50 years after ARPANET, the Internet now runs everything
At 10:30 PM on October 29, 1969, UCLA professor Leonard Kleinrock and his student Charley Kline established an ARPANET link – the first one ever – between their campus and the office of Bill Duval, a programmer at Stanford University.
And thus, the seeds of what would become the Internet we know today were planted. And 50 years later, the repercussions have been monumental, to say the least.
Internet connectivity has fueled its own revolution of industry, has redefined the meaning of “things,” and is even the platform where global politics plays out in real time. Listing the repercussions of the first ARPANET link would be futile, as it’s nearly impossible to think of a way the Internet hasn’t reshaped the world as we knew it (and at a rate of change that historically might’ve taken centuries, not decades). But things really took off in the late 90s when companies like Google joined the ranks of Xerox and became a verb (and, consequently, physical products and services like Xerox started becoming obsolete).
“The internet has changed our ideas of time and space and distance,” Genevieve Bell, a Senior Fellow at Intel Corp. and director of the Autonomy, Agency and Assurance Institute at the Australian National University, told Network World. “The internet can instantly tell us who was president in 1969, and what hours the new restaurant in town is open. We can watch a rover moving around on Mars. I can keep track of my friends in America from Australia.”
For businesses, the impacts of Internet connectivity have been percolating for some time – from unified communications tools that connect teams across the Globe in real time, to the gradual rise of entirely “Internet-first” businesses. But things are only getting started, it seems, as Cisco predicts that Global IP traffic will have experienced a Compound Annual Growth Rate (CAGR) of 26 percent from 2017 to 2022, and Monthly IP traffic will reach 50 GB per capita by 2022, up from 16 GB per capita in 2017.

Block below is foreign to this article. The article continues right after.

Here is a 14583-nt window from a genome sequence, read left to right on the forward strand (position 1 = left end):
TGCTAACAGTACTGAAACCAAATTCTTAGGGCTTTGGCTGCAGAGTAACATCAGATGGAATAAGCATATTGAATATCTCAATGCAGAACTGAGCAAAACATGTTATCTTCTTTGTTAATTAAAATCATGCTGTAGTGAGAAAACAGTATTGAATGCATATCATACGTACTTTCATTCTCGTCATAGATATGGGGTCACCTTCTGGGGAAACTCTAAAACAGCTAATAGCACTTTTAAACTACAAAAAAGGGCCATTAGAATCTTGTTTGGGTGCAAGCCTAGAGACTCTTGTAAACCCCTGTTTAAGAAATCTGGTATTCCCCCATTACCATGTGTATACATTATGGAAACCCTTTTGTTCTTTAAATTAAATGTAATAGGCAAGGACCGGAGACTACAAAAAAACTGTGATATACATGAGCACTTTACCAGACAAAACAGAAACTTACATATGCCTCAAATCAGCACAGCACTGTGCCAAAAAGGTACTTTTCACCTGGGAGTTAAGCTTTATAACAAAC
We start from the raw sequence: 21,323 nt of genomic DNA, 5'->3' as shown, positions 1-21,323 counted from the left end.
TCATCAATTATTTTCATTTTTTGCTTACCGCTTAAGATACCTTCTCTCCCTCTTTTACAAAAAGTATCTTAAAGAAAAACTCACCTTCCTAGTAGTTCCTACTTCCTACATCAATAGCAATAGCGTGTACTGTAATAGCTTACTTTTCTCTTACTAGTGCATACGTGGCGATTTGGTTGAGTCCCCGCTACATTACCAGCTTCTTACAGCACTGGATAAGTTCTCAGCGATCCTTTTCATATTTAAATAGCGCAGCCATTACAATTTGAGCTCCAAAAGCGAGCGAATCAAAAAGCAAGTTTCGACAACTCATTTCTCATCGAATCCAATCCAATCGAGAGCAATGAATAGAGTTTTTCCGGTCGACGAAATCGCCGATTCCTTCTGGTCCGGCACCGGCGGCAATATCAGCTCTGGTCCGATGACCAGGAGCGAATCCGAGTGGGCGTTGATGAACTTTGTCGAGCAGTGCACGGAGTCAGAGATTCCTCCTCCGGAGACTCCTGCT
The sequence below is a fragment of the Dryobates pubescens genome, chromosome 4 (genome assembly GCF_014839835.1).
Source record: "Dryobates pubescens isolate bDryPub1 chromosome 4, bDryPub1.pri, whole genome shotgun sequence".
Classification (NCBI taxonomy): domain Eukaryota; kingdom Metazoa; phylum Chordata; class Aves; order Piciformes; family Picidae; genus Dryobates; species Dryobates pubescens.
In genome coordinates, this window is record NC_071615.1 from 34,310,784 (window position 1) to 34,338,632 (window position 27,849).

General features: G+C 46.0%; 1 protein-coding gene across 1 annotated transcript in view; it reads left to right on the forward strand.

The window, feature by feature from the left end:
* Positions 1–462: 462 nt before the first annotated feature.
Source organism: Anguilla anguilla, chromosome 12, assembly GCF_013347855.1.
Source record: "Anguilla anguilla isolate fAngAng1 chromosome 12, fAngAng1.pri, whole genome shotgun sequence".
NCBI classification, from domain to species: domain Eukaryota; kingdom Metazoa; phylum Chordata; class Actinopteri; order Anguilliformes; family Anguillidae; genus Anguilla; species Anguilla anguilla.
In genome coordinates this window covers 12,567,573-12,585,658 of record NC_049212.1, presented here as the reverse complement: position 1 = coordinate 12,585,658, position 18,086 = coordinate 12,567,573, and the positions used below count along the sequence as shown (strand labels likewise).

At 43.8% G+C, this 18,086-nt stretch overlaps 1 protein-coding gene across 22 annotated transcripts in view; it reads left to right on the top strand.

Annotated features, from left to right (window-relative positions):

Today’s core Internet runs at sustained rates over 100 million times faster than that first 768 kbps connection. To keep up with that incredible amount of speed improvement, the average Garden Snail would have to travel at over 2.9 million miles per hour. And yet, we all still want the Internet to go faster and work better. - Matt Stevens, AppNeta CEO.
That is a LOT of traffic for teams tasked with managing and monitoring enterprise connectivity. And for all the good that the Internet brings, it’s also introduced a bevy of societal ills and security concerns that have made the IT department a critical component of every business (and whose marching orders seem to be growing by the day).
This calls for monitoring and management solutions that are designed to keep pace with the rapid growth of internet traffic in the coming years to ensure their business benefits from all that performant connectivity has to offer.
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Filed Under: industry insights